During his freshman year, Peter joined an informal organization founded by his friends Kim Stapley ’68 and Howard Rheingold ’68 called the Bureau of Iconoclastic Projects (BIP) and passed out business cards bearing BIP’s motto: Chaos=Eternity. “During the 1965–66 school year, Peter and Kim lived in a funky apartment called the Woodstock Arms,” Debbie Guyol ’68 recalls. “The scene was (understatement) colorful. There was a jukebox to lend atmosphere. All kinds of art was everywhere in the apartment—paintings by Kim, Howard, and others, smallish statues left by a previous tenant, and Peter’s mural of the harbor at Castine, Maine, on one large wall. The mural was pure Peter, erudite and quirky. Peter chose the smallest bedroom for himself—it was draped with India prints and other exotic fabric so it resembled the tent-like quarters of some desert dignitary. In the midst of this full-on psychedelic decor and the hippie attire of his friends, Peter always kept his preppy look—tweed jackets, oxford cloth shirts, and horn-rimmed spectacles.”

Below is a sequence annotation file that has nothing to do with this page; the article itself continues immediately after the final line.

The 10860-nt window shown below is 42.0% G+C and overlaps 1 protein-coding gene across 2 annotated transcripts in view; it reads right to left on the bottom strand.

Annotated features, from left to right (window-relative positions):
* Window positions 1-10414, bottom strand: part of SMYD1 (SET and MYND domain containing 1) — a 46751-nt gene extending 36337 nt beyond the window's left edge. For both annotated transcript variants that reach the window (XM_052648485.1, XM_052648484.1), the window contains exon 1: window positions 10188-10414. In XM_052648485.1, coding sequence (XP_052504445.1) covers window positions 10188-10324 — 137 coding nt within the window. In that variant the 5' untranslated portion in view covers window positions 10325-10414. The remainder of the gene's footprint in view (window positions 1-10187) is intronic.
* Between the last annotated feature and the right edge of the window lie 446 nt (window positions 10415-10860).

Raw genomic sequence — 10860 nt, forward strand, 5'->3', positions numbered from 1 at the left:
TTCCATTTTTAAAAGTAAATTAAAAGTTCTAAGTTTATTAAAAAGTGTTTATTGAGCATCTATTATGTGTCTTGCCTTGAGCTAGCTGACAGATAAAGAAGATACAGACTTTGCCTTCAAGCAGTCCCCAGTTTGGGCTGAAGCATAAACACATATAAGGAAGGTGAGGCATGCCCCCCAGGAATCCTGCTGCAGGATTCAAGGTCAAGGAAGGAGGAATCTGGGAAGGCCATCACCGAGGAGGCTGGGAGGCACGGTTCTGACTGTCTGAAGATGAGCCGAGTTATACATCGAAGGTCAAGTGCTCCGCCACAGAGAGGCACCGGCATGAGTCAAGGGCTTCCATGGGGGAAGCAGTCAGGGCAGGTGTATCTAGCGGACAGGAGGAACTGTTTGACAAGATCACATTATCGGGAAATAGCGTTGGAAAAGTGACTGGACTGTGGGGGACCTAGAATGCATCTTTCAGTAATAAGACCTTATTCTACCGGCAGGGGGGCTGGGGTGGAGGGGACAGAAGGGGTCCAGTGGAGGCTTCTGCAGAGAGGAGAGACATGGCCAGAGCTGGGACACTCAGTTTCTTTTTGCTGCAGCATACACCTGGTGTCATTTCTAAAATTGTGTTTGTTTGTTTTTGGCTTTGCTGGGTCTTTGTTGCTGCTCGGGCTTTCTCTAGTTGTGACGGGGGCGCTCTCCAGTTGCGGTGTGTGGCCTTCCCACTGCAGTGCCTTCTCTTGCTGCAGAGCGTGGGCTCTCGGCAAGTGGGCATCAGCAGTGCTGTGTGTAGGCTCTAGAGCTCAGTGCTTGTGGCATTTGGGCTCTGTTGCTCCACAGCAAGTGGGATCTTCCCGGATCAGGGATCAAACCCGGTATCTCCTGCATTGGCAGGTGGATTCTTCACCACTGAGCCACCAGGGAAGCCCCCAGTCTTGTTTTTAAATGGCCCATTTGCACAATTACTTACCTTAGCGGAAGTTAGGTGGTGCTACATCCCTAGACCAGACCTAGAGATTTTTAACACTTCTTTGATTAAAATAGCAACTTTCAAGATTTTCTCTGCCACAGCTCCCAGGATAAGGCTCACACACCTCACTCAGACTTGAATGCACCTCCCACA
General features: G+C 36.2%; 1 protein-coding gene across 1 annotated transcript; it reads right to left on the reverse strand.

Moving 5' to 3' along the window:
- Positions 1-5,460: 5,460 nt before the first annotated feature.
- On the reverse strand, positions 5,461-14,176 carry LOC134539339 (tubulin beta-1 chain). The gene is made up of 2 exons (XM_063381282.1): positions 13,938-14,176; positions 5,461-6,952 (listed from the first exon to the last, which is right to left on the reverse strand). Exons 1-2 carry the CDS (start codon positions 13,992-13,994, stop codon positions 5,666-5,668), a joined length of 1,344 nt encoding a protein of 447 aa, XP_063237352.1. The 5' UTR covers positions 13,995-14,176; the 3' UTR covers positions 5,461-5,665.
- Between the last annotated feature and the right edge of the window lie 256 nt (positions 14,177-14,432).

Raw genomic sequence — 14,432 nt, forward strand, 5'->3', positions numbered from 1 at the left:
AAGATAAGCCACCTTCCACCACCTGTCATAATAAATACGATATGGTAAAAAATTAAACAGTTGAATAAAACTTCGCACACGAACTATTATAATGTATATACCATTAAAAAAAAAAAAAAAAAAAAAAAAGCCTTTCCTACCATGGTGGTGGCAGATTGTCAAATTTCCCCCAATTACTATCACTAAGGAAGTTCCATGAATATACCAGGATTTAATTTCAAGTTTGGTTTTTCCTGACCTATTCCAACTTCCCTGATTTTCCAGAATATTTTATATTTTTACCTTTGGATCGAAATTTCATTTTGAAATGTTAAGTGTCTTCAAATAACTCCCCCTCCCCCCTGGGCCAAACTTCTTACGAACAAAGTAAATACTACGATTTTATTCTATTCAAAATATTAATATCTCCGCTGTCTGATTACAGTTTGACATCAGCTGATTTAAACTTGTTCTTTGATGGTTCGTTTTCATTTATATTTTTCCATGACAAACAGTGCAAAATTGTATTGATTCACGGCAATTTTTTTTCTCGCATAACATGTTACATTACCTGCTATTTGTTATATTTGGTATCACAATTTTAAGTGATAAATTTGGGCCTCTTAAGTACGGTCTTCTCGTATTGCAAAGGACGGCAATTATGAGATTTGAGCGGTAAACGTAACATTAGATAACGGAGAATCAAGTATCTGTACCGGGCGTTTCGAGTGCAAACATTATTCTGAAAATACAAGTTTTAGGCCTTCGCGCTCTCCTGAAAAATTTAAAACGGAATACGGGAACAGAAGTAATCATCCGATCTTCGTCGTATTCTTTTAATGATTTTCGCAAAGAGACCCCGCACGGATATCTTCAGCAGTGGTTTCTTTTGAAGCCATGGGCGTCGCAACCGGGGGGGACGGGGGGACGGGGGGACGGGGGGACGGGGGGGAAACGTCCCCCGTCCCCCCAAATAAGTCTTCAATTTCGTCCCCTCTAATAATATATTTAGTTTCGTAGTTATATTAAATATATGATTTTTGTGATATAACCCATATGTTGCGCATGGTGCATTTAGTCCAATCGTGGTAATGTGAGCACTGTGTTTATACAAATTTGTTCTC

Peter played banjo, guitar, and bass, and performed with the group Laura and the Vipers, founded by Laura Fisher ’68. “Peter was funny and smart,” she remembers. “He was like a radio; he could talk for hours on any subject,” a sentiment echoed by his wife, Kathryn Bonese, who said, “Every day with Peter was a salon.” He was an imaginative amateur painter and also collaborated with Kim on a Quest comic strip, “Milli the Model,” featuring the adventures of a statuesque blonde (rumored to be based on Kim’s sister Andrea Stapley ’69). “It was Peter who talked us into hand binding and illustrating our own books,” said Howard, who added, “When I think of Peter, which is often lately, his wicked laugh dominates my memories.”